Let it go!

What do the movie “Frozen” and donors have in common???

You’ll know by the end of this blog post.

I was in a meeting with a client and my colleague – the amazing, Rachel Hunnybun!

We were talking about a really cool way to segment donors (yes I actually called it “cool”, and I mean it!), and we talked about how this approach could maximize growth with donors ready to step up their giving, retain donors, rescue lapsed donors, and then there was one more word:

Release

You can call me out on semantics – feel free! But the point was, sometimes we have to let donors go. In fact, sometimes it makes donors feel a lot better to have an exit.

Here’s a life example to give this context: one of my pet peeves is when I have to leave a party and a friend gives me a hard time. “C’mon! Stay for longer! It’s gonna be so fun!”

No, thank you. I’ve made my decision, I was here, and now it’s time to go. Begging me to stay, or giving me a guilt trip, isn’t going to make me stay; it’s going to make me like you a little less.

The same thing can happen with donors! “Stop mailing me! I haven’t given in 7 years!” Sure, when donors actively opt out, it’s a little easier – you put a “DO NOT CALL” or “DO NOT EMAIL” or “DO NOT MAIL” tag on them in your database and they’re excluded.

But sometimes we need to pay a little more attention to donor behaviour. Or give them opportunities to say, “It’s been swell, but I gotta leave this party.”

When I have to leave a party and I say goodbye, and my friend says “Totally understand, get home safe!”, I love them a little more. I feel heard, acknowledged, respected.

And I think donors are the same! When you let them go – or give them an opportunity to opt out – you, the charity, feel more authentic, trustworthy, credible. It’s good for reputation, and it’s good for donor experience.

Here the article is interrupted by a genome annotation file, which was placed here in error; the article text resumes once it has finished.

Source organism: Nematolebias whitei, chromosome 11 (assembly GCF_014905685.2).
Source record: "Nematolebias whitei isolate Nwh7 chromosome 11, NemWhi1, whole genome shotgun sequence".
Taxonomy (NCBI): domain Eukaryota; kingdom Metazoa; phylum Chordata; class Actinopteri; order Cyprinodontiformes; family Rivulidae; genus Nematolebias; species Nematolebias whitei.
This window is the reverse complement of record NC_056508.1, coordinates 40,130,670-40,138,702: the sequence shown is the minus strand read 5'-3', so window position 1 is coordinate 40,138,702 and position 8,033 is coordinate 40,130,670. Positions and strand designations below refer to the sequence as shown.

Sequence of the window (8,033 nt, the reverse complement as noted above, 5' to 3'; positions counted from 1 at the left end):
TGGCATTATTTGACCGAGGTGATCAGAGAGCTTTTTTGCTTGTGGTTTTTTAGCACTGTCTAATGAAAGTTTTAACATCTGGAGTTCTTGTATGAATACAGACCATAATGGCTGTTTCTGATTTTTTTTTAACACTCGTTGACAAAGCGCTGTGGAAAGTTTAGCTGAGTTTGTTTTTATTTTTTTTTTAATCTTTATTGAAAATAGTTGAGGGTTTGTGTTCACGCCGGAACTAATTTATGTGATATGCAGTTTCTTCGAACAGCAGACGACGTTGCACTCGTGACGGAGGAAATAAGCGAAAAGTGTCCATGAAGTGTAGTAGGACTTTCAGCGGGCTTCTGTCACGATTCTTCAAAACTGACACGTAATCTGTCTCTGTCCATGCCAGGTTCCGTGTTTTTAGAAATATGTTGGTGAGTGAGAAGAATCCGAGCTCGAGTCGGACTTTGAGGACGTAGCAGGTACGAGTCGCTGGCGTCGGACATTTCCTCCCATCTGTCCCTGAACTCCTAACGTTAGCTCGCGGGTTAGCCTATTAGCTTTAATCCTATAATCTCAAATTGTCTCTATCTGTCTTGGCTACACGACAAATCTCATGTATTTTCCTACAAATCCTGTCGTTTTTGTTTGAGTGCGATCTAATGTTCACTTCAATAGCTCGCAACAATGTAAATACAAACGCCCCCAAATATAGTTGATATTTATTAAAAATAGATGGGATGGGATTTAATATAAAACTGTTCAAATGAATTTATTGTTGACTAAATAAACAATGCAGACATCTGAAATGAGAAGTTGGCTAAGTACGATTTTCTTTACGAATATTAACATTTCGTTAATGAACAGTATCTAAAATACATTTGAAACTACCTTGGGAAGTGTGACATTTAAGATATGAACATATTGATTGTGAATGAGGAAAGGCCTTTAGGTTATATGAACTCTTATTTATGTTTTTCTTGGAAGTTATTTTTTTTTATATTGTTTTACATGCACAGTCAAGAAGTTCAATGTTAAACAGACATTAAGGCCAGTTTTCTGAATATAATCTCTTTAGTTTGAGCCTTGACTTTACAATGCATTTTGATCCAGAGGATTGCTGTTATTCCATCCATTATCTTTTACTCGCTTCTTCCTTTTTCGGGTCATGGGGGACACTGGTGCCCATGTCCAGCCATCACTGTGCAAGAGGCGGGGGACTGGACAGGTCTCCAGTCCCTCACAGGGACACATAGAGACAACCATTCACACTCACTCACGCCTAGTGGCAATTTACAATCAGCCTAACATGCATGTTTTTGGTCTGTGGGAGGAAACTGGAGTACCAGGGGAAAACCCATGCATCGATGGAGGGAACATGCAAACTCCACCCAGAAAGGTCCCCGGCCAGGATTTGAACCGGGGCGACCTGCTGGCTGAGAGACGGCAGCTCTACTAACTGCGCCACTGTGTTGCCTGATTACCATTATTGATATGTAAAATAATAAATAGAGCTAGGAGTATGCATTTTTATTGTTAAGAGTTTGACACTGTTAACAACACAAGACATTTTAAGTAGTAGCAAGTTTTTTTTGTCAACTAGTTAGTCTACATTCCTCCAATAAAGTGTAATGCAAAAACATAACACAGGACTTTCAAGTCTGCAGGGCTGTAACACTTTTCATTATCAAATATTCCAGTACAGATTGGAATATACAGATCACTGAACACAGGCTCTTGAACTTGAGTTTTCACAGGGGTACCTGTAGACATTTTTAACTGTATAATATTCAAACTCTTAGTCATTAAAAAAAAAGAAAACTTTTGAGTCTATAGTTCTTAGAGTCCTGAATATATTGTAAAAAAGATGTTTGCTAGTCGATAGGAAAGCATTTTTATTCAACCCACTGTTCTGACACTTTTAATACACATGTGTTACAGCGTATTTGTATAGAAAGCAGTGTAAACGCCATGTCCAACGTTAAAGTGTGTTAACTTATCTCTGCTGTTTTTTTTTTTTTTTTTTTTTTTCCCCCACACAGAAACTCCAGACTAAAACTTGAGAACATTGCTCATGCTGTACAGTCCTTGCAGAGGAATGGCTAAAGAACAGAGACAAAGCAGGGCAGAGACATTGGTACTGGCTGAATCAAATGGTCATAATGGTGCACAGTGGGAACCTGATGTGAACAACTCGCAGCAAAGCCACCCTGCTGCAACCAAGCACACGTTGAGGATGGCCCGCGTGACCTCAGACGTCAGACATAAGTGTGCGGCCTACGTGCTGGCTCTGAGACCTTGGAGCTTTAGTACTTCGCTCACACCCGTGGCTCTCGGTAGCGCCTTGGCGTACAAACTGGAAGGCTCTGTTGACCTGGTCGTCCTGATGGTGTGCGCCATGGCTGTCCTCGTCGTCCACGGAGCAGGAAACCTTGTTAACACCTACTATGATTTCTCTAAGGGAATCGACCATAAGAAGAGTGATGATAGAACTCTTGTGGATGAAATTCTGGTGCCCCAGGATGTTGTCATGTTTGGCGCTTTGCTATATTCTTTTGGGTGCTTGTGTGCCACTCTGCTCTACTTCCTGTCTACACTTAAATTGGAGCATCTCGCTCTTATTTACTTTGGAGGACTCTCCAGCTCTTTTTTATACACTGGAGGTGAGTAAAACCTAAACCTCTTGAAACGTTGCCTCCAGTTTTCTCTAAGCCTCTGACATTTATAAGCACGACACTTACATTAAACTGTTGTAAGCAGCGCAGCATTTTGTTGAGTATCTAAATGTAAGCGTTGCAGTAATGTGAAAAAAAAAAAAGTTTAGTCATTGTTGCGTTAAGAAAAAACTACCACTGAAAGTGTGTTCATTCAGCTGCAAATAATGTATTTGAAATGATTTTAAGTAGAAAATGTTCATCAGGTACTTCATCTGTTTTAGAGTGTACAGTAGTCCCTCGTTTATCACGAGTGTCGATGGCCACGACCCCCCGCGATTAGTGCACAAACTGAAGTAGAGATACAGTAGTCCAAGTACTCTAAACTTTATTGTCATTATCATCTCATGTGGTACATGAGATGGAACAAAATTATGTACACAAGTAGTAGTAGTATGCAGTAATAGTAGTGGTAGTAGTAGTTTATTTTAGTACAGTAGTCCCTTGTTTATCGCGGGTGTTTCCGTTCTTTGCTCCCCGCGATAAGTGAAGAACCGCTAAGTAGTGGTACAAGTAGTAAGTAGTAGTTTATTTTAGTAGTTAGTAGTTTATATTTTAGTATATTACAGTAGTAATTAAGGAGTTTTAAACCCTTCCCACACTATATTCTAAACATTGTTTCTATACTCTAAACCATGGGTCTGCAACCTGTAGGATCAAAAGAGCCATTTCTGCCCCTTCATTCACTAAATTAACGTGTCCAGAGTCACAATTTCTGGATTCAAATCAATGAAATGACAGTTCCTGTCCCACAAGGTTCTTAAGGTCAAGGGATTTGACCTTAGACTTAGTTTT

So whether that’s taking a look at donor behaviour and identifying donors who aren’t engaging with us, or whether it’s a stage of an onboarding journey for new email leads where they can say “Yes, I want to hear from you!”, or “No, I don’t!” Pay a little more attention, and be like Elsa from “Frozen”:

Let it go!

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Written by Maeve Strathy

20150326_Strathy_Maeve_02
Maeve is the Founder of What Gives Philanthropy and has been working in fundraising for eleven years.
Click here to learn more about Maeve.

Connect with Maeve via:
Twitter | LinkedIn | Email

DX marks the spot!

I was sitting on my couch the other day and looked to my left and saw a stewardship piece that I worked on with a client, that my girlfriend pinned to my bulletin board.

I couldn’t stop looking at it, and all I could see – even from 8 feet away – was the word “YOU“.

“You” is the most powerful word in fundraising. Maybe in marketing in general. You’ve probably already heard this from me, or from some of my favourite people in fundraising (Rory, Jen, Shanon, Beth Ann, John & Tom, to name a few).

And I do believe in #donorlove like all those folks, but I’m also kinda past #donorlove…

Because not everyone wants to be loved. But everyone wants a good experience.

DX. Donor experience. (Think UX – user experience.)

If the donor has a good experience giving, guess what?! They’re very likely to give again, give more, and maybe even give monthly or at the mid-level.

#Donorlove. Donor-centric. DX. Maybe they’re all the same thing. Maybe not.

All I know is, when all I could see from the couch was “Thank you!” and “Your support”, I felt good.

How can you make your donors feel good today? How can you give them a great DX?

Tell me in the comments. I can’t wait to hear!

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Written by Maeve Strathy

20150326_Strathy_Maeve_02
Maeve is the Founder of What Gives Philanthropy and has been working in fundraising for eleven years.
Click here to learn more about Maeve.

Connect with Maeve via:
Twitter | LinkedIn | Email